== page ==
The corneal biology of the situation is very clear and, unfortunately, the femtosecond laser is caught between a rock and a hard place. Increase the side cut energy and you get flaps that are easier to lift, but more inflammation from activation of the normal corneal systems involving epithelial-stromal-inflammatory cell interactions; decrease the energy and you get less inflammation, but increased difficulty raising the flaps.
I guess my approach to the femtosecond laser vs. the microkeratome in LASIK comes down to a simple question. Why would I want to have more patients than necessary that take longer for surgery and have a slower visual recovery with more inflammation (that could also rarely develop TLS)? Some patients, however, definitely benefit from femtosecond laser flap formation. Therefore, the instrument is a critical addition to the armamentarium of any refractive surgery practice. I believe my approach to integrating both the microkeratome and femtosecond laser into LASIK surgery is optimizing surgery flow, while at the same time providing the best procedure for each patient.
Dr. Wilson is director of corneal research, and staff refractive and corneal surgeon at the Cole Eye Institute, the Cleveland Clinic Foundation. He has no commercial or proprietary interest in any microkeratome or the femtosecond laser.
1. Hong J-W, Liu JJ, Lee J-S, Mohan RR, et al. Pro-inflammatory chemokine induction in keratocytes and inflammatory cell infiltration into the cornea. Invest Ophthalmol Vis Sci 2001;42:2795-2803.
2. Wilson SE. Mohan RR, Mohan RR, Ambrósio R Jr, et al. The corneal wound healing response: Cytokine-mediated interaction of the epithelium, stroma, and inflammatory cells. Prog Retin Eye Res 2001;20:625-37.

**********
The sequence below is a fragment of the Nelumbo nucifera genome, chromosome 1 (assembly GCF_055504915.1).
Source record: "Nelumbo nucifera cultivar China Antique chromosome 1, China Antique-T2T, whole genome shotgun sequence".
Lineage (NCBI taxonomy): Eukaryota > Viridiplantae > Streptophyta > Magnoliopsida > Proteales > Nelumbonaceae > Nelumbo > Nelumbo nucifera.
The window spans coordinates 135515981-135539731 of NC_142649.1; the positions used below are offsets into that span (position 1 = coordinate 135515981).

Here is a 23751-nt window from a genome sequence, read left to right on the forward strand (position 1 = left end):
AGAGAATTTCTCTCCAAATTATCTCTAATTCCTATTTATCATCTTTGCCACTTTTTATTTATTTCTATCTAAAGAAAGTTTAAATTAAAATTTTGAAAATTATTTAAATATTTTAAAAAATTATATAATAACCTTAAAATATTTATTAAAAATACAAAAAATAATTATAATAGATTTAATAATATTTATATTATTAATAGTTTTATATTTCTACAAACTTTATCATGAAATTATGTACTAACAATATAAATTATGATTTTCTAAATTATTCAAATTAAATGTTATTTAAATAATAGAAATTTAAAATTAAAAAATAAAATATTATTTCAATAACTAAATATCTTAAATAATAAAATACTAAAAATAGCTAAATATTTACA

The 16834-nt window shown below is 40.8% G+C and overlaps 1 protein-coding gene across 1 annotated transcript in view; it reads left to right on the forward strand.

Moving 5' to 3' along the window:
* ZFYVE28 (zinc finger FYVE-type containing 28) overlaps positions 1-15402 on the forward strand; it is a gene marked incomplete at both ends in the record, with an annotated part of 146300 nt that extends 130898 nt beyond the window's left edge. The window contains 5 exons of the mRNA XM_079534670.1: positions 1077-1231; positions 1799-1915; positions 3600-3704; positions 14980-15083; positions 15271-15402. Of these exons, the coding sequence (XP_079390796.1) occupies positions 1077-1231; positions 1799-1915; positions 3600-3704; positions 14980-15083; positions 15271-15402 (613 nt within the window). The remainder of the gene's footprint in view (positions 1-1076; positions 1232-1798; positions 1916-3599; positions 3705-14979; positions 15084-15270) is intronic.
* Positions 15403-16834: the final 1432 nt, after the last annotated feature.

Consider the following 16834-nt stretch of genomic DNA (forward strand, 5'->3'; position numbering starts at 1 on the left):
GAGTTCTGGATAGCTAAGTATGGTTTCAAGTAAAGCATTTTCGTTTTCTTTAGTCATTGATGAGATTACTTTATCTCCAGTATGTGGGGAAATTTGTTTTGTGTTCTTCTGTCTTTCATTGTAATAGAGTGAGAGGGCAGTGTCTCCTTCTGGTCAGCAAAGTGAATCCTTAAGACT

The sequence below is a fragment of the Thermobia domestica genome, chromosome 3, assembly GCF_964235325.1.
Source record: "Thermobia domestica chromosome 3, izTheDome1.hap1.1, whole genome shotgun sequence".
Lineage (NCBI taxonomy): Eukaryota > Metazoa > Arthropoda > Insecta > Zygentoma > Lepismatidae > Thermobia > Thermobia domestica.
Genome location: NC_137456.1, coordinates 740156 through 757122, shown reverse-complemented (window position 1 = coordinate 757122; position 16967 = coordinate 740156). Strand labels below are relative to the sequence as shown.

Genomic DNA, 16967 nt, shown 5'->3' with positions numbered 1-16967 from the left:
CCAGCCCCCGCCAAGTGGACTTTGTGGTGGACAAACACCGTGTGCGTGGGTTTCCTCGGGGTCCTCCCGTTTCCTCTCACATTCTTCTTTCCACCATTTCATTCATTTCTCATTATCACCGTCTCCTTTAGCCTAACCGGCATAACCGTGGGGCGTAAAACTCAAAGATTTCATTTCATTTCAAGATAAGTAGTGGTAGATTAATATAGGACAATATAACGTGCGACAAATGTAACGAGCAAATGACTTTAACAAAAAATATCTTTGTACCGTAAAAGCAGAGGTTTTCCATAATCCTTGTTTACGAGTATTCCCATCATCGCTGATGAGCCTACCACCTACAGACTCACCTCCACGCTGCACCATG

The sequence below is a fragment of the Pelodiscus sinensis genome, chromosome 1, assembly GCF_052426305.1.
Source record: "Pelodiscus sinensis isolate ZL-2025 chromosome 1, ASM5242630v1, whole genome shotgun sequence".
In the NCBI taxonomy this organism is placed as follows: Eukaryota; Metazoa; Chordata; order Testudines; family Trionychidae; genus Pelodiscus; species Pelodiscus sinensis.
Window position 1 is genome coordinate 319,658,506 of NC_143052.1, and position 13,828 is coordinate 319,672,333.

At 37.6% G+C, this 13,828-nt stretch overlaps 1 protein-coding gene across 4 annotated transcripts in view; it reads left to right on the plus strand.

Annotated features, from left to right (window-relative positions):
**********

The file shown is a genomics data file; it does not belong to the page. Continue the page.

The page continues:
3. Mohan RR, Hutcheon AEK, Choi R, Hong J-W, et al. Apoptosis, necrosis, proliferation, and myofibroblast generation in the stroma following LASIK and PRK. Exp Eye Res 2003;76:71-87 and Wilson SE, Netto M, Ambrosio R, Jr. Corneal cells: Chatty in development, homeostasis, wound healing, and disease. Am J Ophthalmol 2003;136:530-536.
Femtosecond Laser vs. Microkeratome LASIK Flaps
The keys to femtosecond laser use in my practice are safety and accuracy: 95 percent of my flaps are made with the laser.
I ALSO USE BOTH THE FEMTOSECond laser and blade microkeratome technology to create flaps. I am comfortable with both technologies having used microkeratome technology for more than 12 years and femtosecond laser technology for three-and-a-half years.
I initially acquired the femtosecond laser technology were for safety reasons. Even though I have had a lot of success with blade flaps, I have also been through partial flaps, free caps, button holes, and very thin irregular flaps.1 My goal was to lessen the chance of these troublesome complications.
The majority of these blade flap complication cases have regained reasonable best corrected Snellen chart vision. When one puts a complication like this to the test of patient symptoms, however, it is rare to talk to a patient who feels the complication eye sees as crisply as the uncomplicated eye in low light. This is often confirmed with wavefront technology by more high-order aberrations induced in the complication eye. That is why when a surgeon reports that 20/20 vision was maintained after a buttonhole or irregular flap with blade technology, I like to know the patient's low-light visual symptoms and his wavefront measurement also. I see folks referred to me for blade flap complications repair, and a lot of them may still have 20/20 best corrected vision but are not happy with their best corrected image quality. Thus my philosophy is to try to minimize the risk of stromal flap complications, and since it is well known that partial flaps, button holes, and irregular flaps are more common with blade flap technology, I feel that every LASIK surgeon's patients can benefit by being given the option of laser flap technology.1